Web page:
EU must harmonise policy towards GCC says Italian minister, Adolfo Urso.
Speaking on the sidelines of the opening day of the Big 5 construction show in Dubai, Adolfo Urso, deputy minister for productive activities at Italy's Ministry of Foreign Trade, called on the EU to harmonise and liberalise its policies towards GCC nations.
The call comes just days before a meeting between EU trade ministers scheduled for December 02 in Brussels aimed at outlining how Europe's economic elite should intensify bilateral agreements between the EU and GCC.
"Italy is currently in the second semester as president of the European Union and we are convinced it is vital for us to define the free trade agreement between the two regions," Urso told Construction Week.
Although Urso was quick to stress that he did not see any serious issues in eventually reaching a compromise, he did outline the high import duties on non-iron based metals coming into the EU as a stumbling block for Italy's own imports and exports to and from the region.
"The EU itself was still opposing it until yesterday (November 29), specifically France, which is opposing this to safeguard its own national interests," he said. " But we feel that the EU needs a policy that leads to harmonisation and liberalisation. Even in this region, which has difficulties, we feel that it is imperative that we reach a free trade agreement."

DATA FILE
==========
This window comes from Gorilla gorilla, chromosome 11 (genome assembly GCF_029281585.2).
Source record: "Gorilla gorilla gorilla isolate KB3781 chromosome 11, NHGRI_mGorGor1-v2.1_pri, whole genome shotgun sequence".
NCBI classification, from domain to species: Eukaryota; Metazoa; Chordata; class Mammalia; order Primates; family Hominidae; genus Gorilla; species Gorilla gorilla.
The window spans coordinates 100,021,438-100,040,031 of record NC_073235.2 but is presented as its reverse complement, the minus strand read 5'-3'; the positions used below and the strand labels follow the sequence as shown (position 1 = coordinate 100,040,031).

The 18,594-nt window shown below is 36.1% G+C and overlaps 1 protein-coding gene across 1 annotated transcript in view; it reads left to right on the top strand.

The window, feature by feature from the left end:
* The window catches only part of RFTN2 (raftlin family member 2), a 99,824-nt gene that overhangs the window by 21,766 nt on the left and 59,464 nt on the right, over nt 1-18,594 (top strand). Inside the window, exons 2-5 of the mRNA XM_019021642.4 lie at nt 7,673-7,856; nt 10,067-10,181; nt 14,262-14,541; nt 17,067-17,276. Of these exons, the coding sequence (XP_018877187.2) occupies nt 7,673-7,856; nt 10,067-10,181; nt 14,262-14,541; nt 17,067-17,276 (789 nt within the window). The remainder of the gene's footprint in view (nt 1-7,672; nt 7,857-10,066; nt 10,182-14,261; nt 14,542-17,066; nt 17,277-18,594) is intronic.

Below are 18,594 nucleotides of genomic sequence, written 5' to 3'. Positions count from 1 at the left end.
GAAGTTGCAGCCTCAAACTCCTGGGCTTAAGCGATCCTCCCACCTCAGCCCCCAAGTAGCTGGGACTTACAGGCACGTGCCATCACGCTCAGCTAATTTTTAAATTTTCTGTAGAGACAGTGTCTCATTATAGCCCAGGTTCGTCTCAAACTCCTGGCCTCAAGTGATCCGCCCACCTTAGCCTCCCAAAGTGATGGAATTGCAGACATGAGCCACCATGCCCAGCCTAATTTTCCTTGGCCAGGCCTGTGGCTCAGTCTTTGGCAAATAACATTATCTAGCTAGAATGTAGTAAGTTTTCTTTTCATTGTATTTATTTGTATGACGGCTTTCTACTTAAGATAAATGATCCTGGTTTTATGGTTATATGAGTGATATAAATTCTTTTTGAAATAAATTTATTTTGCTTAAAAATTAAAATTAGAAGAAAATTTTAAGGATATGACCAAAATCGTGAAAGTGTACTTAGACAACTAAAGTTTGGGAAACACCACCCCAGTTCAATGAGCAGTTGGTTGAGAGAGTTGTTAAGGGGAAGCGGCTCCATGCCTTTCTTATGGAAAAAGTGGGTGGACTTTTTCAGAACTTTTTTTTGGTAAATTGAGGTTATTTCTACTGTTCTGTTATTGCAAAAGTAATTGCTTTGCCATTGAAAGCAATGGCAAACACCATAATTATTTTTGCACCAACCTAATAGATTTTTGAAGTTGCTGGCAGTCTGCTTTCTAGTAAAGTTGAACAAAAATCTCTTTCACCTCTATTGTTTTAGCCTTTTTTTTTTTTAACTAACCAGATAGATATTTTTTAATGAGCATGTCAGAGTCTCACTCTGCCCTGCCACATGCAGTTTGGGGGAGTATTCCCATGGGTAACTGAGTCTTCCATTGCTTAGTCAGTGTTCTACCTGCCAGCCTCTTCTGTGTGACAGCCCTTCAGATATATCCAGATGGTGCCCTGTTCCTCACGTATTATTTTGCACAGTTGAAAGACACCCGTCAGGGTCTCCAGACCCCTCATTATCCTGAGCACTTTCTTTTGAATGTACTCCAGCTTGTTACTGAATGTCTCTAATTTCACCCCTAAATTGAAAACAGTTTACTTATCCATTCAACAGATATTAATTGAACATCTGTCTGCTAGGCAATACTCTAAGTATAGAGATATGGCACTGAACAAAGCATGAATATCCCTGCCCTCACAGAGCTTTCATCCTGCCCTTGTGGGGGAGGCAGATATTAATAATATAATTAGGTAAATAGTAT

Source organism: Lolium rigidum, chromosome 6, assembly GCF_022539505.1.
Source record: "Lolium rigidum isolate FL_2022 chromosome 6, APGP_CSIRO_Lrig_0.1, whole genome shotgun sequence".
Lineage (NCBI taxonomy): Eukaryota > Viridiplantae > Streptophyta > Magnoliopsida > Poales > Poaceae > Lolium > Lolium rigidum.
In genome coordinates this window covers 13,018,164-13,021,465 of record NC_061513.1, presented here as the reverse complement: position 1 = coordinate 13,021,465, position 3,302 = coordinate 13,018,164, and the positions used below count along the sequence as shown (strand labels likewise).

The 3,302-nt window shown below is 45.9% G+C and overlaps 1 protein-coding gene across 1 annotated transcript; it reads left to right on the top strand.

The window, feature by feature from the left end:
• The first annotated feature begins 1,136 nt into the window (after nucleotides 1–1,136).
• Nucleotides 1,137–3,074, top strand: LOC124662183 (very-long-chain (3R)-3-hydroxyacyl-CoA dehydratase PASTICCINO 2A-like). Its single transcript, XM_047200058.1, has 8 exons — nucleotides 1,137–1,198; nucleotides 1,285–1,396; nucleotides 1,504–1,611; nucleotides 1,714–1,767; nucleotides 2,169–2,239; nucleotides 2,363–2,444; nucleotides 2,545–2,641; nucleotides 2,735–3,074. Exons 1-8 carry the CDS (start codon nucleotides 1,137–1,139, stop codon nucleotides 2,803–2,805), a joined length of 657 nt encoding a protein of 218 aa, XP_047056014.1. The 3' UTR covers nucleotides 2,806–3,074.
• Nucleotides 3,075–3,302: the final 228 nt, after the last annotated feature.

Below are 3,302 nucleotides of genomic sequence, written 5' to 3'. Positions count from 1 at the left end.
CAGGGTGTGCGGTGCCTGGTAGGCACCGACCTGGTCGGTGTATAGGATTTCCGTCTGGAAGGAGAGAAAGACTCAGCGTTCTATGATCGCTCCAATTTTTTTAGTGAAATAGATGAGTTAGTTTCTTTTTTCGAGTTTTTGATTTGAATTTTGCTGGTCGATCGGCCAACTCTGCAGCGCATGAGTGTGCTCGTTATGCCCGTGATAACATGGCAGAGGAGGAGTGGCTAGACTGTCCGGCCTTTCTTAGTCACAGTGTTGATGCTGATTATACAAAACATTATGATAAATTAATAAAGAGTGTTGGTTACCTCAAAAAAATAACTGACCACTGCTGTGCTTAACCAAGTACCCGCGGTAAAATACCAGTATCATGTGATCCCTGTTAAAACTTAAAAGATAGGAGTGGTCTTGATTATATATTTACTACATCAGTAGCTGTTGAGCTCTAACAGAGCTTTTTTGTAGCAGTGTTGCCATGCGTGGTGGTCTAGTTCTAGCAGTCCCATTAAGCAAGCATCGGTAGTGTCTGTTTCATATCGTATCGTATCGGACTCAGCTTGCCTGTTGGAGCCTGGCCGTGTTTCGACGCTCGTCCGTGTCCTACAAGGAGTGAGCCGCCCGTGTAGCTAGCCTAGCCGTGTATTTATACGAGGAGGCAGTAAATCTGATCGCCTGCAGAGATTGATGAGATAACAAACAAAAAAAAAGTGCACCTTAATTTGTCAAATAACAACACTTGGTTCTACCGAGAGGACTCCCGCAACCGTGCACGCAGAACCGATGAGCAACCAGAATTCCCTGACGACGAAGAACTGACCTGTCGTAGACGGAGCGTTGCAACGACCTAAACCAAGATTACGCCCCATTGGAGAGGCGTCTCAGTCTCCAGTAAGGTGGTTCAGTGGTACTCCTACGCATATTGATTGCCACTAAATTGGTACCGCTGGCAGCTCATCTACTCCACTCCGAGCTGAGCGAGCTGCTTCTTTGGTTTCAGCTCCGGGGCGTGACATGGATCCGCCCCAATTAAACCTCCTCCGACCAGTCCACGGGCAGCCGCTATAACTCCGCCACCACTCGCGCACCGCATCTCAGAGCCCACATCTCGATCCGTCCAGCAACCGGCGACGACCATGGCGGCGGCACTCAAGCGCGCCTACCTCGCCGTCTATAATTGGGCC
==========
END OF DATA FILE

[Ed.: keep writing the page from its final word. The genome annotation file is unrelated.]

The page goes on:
Meanwhile, the Italian trade commission was also on the offensive. With 150 exhibitors at the Big 5 show looking to cement their relations with the UAE market, trade commissioner, Dr Ferdinando Fiore, highlighted how important he saw the UAE as a trade partner.
"Trade between the two countries has gradually been increasing since 1999," said Fiore. "In 2002, Italian exports to the UAE increased to US $1.8 billion and UAE exports to Italy stand at $120 million."
After the US, Japan, UK and Germany, Italy is ranked as the UAE's fifth largest trading partner. "The UAE is the most important market for us in the Arab world as far as exports go, explains Urso. "As far as exports go, Italy's exports to the Emirates add up to the total of exports to Syria, Jordan and Egypt put together."
Of the 150 exhibitors, 80 Italian companies have already set up in the UAE covering a variety of fields ranging from oil and gas technology and exploitation, to civil engineering and construction equipment.
"We had the largest presence at the show because we have the best products, and building materials and everything Italian is loved because it has style," says Aldo Volini, Italian consul for Dubai.